Some of the fun of this novel is the snippets of the nominees St. Aubyn includes. My favorite is one titled All The World's A Stage, written from the perspective of William Shakespeare. Ol' Billy gets in a battle of wits with a romantic rival, who, after Billy reveals he keeps a poem in his codpiece, tells him, "It is a naughty codpiece, for it hath naught in it." Burn! (By the way, another of the nominated novels is titled The Enigma Conundrum — John Le Carre couldn't have done better himself.)

These snippets are short, but allow you to get the general sense of terribleness of all these books. Sometimes they're a bit hit or miss, though, and can drone on a bit. As can the snippets of story told from the perspective of a couple of the characters, like a pretentious French writer named Didier, who is fascinated with paradox. But his pretension is just as boring reading it in this novel as you'd imagine it would be listening to this dude in real life. Another character — the only deserving author on the prize's long list – named Sam is a milquetoast lovelorn wuss, whose neurotic ramblings are also just as annoying to read about as they would be to hear in real life.

But so, if you've read and enjoyed other publishing industry satires like Steve Hely's How I Became A Famous Novelist or Adam Langer's The Thieves of Manhattan, you'll probably dig this too. It's a really short, two- or three-sitting read, and mostly pretty fun. 

Wednesday, August 27, 2014

All The Light We Cannot See, by Anthony Doerr: Short Strains of World War II Story

I've made significant efforts over the past several years to get over my hesitation toward novels that are structured as alternating or intertwined stories. And for the most part, I've been able to overcome that tiny piece of reading neurosis — Jonathan Miles' Want Not was one of my favorite novels of last year, for example.

But then I'll read a story like Anthony Doerr's All the Light We Cannot See, which is, by most measures (including its 4.27 rating on Goodreads), a very, very good novel. And I'll again remember why this type of storytelling has a tendency to be hit-or-miss for me.

Doerr's novel is the story of a 16-year-old blind French girl named Marie-Laure, who takes refuge in the coastal town of Saint-Malo with her aging great uncle during the German occupation of France. It's also the story of a teenaged German orphan named Werner, who learns how to build and fix radios at an early age, attends an elite German academy, and is sent to the front with a new device he helped invent, the purpose of which is to locate and eliminate enemy radio transmissions. And finally, and to a lesser extent, it's the story of an evil German named von Rumpel who is on the hunt all over Europe during the war for a massive, priceless diamond known as the Sea of Flames that carries with it a legend of immortality.

Amidst a main theme of the things that connect us and the things that divide us, these stories slide back and forth over one another to build up to the real-time action: All three characters wind up in Saint-Malo. In the opening scenes of the novel, the Americans are bombing the town, Werner is trapped in the basement of a hotel with another German soldier named Volkheimer, and Marie-Laure, who has the diamond in her pocket, is taking shelter in the attic of her great uncle's mansion. This all takes place in early August 1944, but the beef of the novel is how everything will eventually get to that point.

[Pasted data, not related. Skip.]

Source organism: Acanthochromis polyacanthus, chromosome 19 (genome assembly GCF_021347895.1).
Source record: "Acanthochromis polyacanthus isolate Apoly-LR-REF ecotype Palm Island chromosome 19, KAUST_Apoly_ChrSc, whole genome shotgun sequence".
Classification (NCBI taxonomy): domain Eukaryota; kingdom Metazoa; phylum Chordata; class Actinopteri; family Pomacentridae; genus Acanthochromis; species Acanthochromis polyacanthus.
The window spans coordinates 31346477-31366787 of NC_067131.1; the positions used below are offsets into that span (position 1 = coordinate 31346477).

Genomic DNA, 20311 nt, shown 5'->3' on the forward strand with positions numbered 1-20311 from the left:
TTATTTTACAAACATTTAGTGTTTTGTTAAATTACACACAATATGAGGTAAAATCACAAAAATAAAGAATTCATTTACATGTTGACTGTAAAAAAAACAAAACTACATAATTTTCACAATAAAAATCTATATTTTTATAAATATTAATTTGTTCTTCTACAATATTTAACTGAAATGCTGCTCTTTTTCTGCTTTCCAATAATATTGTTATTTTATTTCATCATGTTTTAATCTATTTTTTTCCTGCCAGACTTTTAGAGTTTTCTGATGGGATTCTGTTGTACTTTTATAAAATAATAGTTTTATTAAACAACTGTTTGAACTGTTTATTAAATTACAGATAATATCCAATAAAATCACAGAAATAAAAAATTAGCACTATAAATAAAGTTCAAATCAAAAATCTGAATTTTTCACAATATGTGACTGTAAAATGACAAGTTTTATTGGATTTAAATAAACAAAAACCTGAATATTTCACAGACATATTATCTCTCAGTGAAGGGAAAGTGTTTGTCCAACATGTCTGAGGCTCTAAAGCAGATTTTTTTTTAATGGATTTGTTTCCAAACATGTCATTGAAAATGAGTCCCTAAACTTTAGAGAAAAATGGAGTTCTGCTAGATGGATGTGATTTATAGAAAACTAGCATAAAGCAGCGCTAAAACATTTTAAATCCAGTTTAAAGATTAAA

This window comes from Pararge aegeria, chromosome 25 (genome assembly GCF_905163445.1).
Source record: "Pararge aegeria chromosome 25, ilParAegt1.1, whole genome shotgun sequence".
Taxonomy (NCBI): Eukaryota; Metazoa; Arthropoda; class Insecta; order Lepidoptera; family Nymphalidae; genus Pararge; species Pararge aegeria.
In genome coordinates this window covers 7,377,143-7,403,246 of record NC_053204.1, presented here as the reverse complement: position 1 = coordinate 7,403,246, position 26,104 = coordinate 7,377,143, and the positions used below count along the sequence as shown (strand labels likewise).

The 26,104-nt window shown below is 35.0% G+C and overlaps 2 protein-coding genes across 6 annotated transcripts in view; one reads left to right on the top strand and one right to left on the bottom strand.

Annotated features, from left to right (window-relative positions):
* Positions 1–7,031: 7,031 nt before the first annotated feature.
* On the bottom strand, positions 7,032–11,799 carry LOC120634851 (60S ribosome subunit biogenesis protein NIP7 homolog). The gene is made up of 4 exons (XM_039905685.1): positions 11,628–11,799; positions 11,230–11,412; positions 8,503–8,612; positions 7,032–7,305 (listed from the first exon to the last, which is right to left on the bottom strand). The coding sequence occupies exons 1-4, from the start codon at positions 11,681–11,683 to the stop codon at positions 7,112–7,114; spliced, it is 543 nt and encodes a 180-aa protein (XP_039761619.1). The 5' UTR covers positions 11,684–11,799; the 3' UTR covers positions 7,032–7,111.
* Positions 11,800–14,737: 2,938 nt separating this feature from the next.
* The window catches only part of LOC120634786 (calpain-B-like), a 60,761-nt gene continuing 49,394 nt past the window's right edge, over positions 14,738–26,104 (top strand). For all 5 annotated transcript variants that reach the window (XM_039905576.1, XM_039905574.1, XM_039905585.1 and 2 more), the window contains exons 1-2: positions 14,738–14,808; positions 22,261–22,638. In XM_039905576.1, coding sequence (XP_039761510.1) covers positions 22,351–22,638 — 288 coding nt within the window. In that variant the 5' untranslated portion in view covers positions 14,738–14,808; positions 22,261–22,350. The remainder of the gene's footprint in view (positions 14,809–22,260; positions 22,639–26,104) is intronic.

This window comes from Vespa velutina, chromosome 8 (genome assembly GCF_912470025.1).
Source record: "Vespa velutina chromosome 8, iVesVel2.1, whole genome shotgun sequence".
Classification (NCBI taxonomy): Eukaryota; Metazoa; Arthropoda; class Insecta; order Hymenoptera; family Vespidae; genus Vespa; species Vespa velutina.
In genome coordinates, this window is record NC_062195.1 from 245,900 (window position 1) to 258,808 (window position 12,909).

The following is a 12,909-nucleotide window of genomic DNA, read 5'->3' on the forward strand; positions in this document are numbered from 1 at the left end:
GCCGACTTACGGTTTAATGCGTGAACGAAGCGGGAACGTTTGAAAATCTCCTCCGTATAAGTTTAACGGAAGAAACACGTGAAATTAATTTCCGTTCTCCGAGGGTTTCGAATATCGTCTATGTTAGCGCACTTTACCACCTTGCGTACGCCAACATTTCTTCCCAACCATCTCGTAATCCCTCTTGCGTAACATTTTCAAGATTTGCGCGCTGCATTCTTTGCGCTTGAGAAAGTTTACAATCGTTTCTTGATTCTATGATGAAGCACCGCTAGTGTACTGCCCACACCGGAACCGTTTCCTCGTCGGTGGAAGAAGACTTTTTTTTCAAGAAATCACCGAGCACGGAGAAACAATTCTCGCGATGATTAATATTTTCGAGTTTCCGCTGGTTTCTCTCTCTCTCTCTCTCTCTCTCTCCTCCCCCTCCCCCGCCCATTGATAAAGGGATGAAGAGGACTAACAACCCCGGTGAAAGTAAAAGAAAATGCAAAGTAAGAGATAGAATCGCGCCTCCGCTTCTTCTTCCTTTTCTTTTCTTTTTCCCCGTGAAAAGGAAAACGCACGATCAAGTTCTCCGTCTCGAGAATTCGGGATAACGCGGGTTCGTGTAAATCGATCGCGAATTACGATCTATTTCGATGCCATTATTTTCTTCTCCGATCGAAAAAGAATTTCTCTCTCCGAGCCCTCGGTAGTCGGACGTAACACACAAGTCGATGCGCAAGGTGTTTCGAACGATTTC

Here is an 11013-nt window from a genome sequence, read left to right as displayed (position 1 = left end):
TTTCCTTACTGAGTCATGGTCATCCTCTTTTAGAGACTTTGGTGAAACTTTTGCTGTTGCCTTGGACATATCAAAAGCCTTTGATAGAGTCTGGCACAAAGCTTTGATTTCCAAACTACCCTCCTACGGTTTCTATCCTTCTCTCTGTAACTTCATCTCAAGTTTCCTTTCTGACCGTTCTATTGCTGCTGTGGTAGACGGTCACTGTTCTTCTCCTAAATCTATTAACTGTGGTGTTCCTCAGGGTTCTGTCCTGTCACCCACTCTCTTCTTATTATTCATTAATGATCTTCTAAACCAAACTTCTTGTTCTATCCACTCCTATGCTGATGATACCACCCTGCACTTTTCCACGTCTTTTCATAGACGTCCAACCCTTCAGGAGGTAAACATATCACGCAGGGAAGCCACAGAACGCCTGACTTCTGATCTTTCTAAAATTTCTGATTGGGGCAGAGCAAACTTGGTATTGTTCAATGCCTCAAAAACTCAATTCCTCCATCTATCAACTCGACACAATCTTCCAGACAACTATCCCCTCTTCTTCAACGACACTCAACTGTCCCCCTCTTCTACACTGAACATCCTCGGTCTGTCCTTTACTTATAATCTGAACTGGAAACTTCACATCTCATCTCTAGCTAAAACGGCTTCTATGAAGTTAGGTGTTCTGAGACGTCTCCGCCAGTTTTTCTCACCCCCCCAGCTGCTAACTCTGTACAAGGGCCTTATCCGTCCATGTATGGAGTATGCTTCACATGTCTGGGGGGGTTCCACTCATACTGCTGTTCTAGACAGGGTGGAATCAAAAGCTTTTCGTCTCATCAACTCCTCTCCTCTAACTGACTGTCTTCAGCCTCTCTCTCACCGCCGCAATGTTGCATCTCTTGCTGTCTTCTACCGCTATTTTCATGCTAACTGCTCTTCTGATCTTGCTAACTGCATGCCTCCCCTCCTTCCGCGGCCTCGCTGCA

These snippets of story are told in not-more-than-two-or-three page sections. Obviously Doerr did this on purpose and for very specific reasons. One suggestion as to why might be that the shorter, almost poetic, pieces stitch his characters closer together structurally, as they eventually maneuver closer together within the plot of the story as well. As well, perhaps he wanted the whole novel to feel like short bits of memories that sort of bleed into each other.

But for me, the effect was that it pushed me further from the characters, and gave the story a choppy, jolting feel which is certainly not the tone Doerr intended, I'd guess. So really, it wasn't actually the intertwining story structure itself that kept me at arm's length, but that each strain of story is so short.

That may seem like an extraordinarily nitpicky criticism for such a generally well-received novel. So please don't get me wrong — Doerr's novel IS astonishing as a piece of fiction and masterful in its pure literary-ness. This is a writer who is as skillful at constructing sentences as any I've ever read. So I did my level best to get over my silly hang-up with the short pieces of story. I wasn't totally successful all the time, but if you're a fan of historical fiction of the uber-literary variety, this is certainly a novel for you.

Tuesday, August 19, 2014

Orfeo, by Richard Powers: Music and Microbes

Few writers could cross avant-garde classical music with bioengineering to produce an entertaining, hellishly smart novel. But if you've read Richard Powers before, you probably know he's just the writer to do it.

Powers' latest novel Orfeo (a nod to the Greek mythological figure Orpheus) tells the tale of Peter Els, a 70-year-old composer who goes on the lam when authorities discover an amateur biology lab in his house. Is he a terrorist bent on biological warfare? Or is just an old guy with a strange hobby?